It has already been very well documented that breastfeeding is amazing for both baby and mommy. The benefits are incredible for both; from providing the perfect nutrition and antibodies for your baby, to fighting infection, and creating a beautiful bond. But a recent study has found breastfeeding even benefits children all the way into adulthood. It has been shown that babies who have been breastfed for at least three months or more have lower levels of a protein that is linked to heart disease, later on in their lives.
Thomas McDade, lead author of the research study and professor of anthropology at Northwestern University says,
“This is a major public health issue. If we can raise breastfeeding rates it will pay dividends in healthcare savings in the future.”
The study, which was conducted at Northwestern University, studied approximately 7,000 adults over the course of fifteen years, comparing the C-reactive protein levels of adults with their birth weight, as well as the breastfeeding choices that their parents made for them.
Researchers found that the levels of C-reactive protein were twenty percent lower in those who had been breastfed for more than three months. Those who had been breastfed for a whole year showed that the CRP’s were thirty percent lower. Statins, which are prescription medications to lower the amount of CRP’s, only decrease the levels down to about fifteen percent. Raised CRP’s have been associated with a raised risk of heart attacks, angina, strokes, type 2 diabetes, and coronary heart disease, later on in adulthood.
Researchers believe that breastfeeding helps to shape an infant’s immune system as it develops, which can reduce low-level inflammation later in life. Professor McDade adds,
“The longer we follow this group the more we will start to see greater heart attacks and diabetes in those individuals who were not breastfed. I hope this paper will draw attention to this as an important social policy issue and help women to breastfeed their babies. It is likely that any disease that is related to being overweight or obese, and regulation of inflammation will be traced back to breastfeeding, that includes many autoimmune diseases, dementia, cancer. Many or all of these could be directly or indirectly affected by breastfeeding.”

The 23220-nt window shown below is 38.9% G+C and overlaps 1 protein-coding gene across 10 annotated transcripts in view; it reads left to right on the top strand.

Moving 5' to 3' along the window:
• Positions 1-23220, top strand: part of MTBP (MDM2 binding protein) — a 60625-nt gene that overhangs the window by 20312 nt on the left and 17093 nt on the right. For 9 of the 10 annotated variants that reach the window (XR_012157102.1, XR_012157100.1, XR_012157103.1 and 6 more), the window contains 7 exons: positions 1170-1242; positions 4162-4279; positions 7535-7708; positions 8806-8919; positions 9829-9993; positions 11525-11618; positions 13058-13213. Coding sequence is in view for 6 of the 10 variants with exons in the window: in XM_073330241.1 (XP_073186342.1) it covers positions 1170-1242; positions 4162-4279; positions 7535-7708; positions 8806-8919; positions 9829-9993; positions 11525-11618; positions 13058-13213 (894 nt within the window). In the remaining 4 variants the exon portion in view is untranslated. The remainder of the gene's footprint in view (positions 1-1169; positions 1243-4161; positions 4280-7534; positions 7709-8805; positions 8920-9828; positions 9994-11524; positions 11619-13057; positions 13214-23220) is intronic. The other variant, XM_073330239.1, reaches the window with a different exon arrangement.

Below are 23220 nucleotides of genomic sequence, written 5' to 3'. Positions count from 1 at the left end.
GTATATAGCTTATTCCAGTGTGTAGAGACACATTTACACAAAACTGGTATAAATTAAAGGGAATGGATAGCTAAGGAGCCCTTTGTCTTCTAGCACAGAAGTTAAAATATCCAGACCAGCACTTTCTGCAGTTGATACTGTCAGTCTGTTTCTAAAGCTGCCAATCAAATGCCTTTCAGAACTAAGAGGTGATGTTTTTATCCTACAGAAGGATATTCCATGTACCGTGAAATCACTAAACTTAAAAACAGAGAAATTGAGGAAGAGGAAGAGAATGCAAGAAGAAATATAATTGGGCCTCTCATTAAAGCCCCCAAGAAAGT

The results of this study were published in the Proceedings of the Royal Society B. The research compared siblings that were breastfed, with those who were not, thus being able to rule out other family factors that may have possibly affected the outcome. In the United Kingdom, more than eight in ten mom’s start breastfeeding their infants. However, only one in four of those moms continue to breastfeed past six weeks.
“This study goes further by suggesting that the longer you breastfeed your baby the healthier your child will be later in life,” says Julie Ward, the Senior Cardiac Nurse at the British Heart Foundation. She also adds “This supports current NHS guidelines, which advocate breastfeeding for the first six months before combining breast milk with more solid foods. However, parents of smaller babies and mothers unable to breastfeed should not worry about things they can’t control. By teaching children about healthy eating and making physical activity fun from a young age you can inspire healthy habits to protect their hearts as they grow up.”
Professor Mary Renfrew, who is the head of Mother and Infant Health at the University of Dundee says,
“The paper is an important step in the accumulating evidence base that there are important differences between breastfed and not. It supports the idea that breastfeeding mothers should continue feeding for longer. Breastmilk in addition to solid oDds helps to reduce inflammation as breastmilk is full of actively anti-inflammatory compounds. In the US and the UK, breastfeeding is not easy. There are strong socioeconomic reasons that for several generations, babies have been bottle-fed. We need to take the accumulating evidence base extremely seriously and take a careful, sensitive and proactive approach to help women to overcome these socioeconomic barriers.”